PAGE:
An unequivocal celebration of the confident, progressive “spirit of ’45”—which delivered vast amounts of publicly owned housing to be rented at an affordable price to working people—can be found in John Boughton’s recent book Municipal Dreams. Boughton admires the scale but also, paradoxically, the humility of the ambitions of the postwar period, when the state took seriously its responsibility to build the homes necessary to “house its people decently.”
Boughton explains how children brought up on a newly built housing estate in Watford were taller and heavier than their inner-London, slum-dwelling counterparts. But “there’s not much romance in that perhaps,” he states, almost apologetically.
The author appreciates such details: the “small” successes and improvements to people’s lives achieved because the grand urban visions of the postwar state were fulfilled. But the book also argues that municipalism—giving greater economic and political powers to the state at city level—is a policy well suited to solving the worsening housing crises of the present.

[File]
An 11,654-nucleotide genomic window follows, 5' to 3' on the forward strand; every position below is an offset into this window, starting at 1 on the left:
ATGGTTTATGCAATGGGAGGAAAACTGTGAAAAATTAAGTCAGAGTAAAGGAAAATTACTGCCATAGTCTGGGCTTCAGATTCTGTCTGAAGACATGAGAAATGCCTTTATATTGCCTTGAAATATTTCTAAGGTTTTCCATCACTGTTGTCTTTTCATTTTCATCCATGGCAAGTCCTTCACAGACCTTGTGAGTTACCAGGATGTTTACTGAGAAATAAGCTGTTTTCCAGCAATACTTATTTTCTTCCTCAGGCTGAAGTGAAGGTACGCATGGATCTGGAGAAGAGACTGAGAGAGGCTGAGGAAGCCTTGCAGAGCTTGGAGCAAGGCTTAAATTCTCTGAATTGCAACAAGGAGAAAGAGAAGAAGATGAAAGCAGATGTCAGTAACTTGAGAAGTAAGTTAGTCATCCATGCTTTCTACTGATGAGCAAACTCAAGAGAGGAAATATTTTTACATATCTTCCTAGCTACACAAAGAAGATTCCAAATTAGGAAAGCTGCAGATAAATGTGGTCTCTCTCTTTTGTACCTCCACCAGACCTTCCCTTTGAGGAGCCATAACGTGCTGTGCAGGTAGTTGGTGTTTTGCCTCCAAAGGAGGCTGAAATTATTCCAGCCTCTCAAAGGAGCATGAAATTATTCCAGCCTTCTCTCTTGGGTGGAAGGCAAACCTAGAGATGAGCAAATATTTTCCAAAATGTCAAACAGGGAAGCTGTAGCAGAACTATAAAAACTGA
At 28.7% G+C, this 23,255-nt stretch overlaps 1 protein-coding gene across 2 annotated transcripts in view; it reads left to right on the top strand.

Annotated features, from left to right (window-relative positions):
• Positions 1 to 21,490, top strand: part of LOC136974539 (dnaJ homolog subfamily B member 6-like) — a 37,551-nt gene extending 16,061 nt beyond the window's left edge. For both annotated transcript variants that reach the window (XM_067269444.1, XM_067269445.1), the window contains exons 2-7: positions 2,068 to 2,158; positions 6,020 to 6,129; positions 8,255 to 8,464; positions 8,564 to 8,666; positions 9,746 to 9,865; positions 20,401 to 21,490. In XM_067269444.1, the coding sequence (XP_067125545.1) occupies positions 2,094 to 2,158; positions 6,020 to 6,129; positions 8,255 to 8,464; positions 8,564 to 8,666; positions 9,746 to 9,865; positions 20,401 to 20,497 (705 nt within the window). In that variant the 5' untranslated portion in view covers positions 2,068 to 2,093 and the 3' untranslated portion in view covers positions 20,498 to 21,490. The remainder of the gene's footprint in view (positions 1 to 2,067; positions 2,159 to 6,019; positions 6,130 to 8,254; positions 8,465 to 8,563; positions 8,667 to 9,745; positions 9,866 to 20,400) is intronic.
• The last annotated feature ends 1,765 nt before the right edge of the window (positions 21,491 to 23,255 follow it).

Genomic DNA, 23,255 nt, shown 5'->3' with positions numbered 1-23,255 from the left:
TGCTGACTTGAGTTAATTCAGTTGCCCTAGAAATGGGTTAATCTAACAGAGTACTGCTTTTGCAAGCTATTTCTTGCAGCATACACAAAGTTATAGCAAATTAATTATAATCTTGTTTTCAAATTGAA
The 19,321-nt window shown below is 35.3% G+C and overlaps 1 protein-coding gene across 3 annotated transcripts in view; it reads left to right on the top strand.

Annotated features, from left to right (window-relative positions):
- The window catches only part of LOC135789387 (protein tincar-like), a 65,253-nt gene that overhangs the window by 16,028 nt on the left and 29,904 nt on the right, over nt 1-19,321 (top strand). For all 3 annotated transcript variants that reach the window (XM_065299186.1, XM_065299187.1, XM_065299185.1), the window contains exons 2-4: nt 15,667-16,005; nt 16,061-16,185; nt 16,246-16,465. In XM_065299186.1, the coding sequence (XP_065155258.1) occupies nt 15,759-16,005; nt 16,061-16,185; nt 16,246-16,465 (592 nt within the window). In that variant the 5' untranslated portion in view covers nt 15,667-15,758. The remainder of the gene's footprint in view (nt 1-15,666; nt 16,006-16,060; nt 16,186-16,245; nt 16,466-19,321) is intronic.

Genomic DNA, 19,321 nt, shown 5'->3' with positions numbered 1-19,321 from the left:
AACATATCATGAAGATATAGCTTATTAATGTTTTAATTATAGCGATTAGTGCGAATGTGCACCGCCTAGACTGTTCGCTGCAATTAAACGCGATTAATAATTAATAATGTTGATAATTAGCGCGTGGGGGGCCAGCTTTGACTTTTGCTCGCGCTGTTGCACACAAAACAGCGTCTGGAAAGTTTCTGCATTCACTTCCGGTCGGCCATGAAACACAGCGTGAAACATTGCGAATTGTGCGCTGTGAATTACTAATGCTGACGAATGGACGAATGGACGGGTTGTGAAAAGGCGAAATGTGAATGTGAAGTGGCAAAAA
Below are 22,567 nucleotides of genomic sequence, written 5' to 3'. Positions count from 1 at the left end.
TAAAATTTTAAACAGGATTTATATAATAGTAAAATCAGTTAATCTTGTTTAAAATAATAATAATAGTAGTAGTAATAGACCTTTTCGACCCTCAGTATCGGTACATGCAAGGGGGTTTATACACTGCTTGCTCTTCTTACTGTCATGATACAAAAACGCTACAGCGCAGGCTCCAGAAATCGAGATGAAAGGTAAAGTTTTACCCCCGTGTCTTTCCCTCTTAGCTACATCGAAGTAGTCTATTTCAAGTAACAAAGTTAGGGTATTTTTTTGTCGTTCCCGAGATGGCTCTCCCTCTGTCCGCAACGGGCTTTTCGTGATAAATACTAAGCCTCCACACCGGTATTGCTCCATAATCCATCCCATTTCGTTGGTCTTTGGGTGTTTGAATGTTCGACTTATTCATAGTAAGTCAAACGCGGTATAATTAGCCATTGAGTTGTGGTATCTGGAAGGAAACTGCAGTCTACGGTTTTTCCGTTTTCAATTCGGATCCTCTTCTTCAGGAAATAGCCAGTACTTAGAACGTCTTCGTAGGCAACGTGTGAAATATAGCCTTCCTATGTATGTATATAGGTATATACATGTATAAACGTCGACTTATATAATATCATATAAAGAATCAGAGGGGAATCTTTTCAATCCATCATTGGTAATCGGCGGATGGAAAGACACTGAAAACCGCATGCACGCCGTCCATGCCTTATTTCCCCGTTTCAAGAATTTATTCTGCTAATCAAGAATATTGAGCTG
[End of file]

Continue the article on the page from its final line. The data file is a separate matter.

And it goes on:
Municipal Dreams offers a robust and clearheaded rejoinder to academic and activist work that pivots around the slippery, less tangible notion of the right to the city. This concept and rallying cry for a variety of urban social movements was developed by French sociologist Henri Lefebvre in 1967. It focuses less upon housing per se, and more upon the right to fully participate in and enjoy the life of the city. Housing is important, but only as part of a wider class struggle fought within and over urban space. Lefebvre’s fundamental point was to reassert the use value of urban space over the growing predominance of exchange value. The twin enemies of the right to the city, for Lefebvre, are capitalism and the modern state. Boughton sees quiet dignity in government housing, arguing that it satisfies working-class voters’ desire for fairness, while Lefebvre sees only people who are diminished by these surroundings, isolated from the opportunities and possibilities of urban life, and separated from the city as work of art—what he calls an “oeuvre.”